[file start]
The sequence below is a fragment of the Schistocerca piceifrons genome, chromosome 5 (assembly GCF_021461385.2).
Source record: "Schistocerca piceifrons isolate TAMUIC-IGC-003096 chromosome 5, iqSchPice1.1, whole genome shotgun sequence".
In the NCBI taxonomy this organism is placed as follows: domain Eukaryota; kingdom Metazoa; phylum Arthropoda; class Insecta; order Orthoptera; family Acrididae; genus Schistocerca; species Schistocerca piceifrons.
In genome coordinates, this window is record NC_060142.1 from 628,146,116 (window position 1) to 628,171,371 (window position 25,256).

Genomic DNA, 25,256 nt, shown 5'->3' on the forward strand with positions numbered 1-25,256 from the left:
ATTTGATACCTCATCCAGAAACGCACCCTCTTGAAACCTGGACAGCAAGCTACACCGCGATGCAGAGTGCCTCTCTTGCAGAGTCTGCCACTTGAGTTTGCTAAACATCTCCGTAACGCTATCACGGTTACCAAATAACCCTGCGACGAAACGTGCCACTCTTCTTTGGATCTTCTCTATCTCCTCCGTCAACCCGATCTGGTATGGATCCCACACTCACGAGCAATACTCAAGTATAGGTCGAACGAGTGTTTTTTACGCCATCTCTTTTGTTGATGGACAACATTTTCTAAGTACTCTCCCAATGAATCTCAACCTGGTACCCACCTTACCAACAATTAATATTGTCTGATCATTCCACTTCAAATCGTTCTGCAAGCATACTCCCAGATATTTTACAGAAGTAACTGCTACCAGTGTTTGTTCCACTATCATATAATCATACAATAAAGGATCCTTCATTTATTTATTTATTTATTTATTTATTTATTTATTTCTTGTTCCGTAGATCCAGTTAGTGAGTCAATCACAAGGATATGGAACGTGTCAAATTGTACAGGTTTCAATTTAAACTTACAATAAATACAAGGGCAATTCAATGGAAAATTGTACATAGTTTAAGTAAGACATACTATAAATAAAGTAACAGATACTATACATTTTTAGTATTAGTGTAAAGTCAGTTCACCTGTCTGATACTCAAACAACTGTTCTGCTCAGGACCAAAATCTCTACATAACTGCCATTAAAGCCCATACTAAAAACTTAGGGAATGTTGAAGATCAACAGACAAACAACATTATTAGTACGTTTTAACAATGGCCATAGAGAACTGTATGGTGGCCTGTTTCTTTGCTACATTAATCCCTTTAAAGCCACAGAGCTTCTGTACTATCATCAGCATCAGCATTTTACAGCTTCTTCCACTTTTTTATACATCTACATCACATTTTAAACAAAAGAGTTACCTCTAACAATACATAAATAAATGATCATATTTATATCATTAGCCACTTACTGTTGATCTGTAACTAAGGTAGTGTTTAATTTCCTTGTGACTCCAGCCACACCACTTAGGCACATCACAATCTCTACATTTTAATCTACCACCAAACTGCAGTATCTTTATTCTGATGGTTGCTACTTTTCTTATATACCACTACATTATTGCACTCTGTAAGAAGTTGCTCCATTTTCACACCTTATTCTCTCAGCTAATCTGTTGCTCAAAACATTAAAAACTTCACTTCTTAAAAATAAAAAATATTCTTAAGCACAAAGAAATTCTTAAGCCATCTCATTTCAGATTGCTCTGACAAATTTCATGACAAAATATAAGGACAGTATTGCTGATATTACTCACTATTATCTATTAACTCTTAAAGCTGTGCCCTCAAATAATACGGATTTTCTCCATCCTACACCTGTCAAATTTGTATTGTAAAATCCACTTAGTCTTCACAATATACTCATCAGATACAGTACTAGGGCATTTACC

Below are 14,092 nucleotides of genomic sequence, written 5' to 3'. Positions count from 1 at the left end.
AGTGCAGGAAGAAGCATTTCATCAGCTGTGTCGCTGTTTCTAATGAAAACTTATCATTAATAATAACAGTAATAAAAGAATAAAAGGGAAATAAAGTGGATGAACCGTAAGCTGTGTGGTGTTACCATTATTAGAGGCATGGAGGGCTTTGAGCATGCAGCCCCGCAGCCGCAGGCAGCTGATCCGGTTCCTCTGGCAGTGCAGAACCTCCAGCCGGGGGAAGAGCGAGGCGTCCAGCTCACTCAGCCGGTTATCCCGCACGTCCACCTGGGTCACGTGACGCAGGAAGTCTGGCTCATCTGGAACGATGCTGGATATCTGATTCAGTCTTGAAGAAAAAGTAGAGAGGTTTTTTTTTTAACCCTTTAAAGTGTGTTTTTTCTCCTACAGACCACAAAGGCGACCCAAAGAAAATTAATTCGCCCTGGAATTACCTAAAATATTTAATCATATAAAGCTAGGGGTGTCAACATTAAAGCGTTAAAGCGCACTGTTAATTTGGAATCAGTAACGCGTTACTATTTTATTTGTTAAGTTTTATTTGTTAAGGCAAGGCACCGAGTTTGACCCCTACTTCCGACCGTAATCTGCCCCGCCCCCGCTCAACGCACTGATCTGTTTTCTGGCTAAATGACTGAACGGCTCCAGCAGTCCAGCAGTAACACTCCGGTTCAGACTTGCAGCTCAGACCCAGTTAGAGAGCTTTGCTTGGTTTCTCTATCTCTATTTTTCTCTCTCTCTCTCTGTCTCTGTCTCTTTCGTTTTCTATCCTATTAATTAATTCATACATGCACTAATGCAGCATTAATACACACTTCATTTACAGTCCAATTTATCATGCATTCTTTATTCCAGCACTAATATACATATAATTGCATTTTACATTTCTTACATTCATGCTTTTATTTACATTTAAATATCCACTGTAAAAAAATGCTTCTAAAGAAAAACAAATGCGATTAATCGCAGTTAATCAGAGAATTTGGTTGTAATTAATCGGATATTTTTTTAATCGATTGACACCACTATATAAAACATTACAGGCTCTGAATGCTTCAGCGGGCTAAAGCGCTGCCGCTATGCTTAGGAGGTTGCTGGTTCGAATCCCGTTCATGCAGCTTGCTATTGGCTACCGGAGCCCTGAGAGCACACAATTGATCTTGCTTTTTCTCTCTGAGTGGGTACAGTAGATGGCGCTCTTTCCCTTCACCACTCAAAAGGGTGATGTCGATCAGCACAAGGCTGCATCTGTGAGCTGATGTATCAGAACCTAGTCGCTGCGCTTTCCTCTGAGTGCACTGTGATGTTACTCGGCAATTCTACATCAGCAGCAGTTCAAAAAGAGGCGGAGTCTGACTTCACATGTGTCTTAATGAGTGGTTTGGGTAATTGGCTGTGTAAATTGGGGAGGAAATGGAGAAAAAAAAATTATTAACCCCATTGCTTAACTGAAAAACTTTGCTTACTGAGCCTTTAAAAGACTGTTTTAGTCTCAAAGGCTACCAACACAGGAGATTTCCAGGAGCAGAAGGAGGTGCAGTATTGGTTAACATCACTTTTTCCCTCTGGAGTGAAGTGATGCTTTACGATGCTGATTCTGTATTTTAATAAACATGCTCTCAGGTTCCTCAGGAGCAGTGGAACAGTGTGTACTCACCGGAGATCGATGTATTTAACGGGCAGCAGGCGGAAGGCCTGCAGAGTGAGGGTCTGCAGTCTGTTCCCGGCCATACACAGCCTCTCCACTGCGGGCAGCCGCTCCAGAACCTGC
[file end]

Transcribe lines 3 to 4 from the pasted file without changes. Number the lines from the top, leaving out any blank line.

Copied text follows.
In the NCBI taxonomy this organism is placed as follows: domain Eukaryota; kingdom Metazoa; phylum Arthropoda; class Insecta; order Orthoptera; family Acrididae; genus Schistocerca; species Schistocerca piceifrons.
In genome coordinates, this window is record NC_060142.1 from 628,146,116 (window position 1) to 628,171,371 (window position 25,256).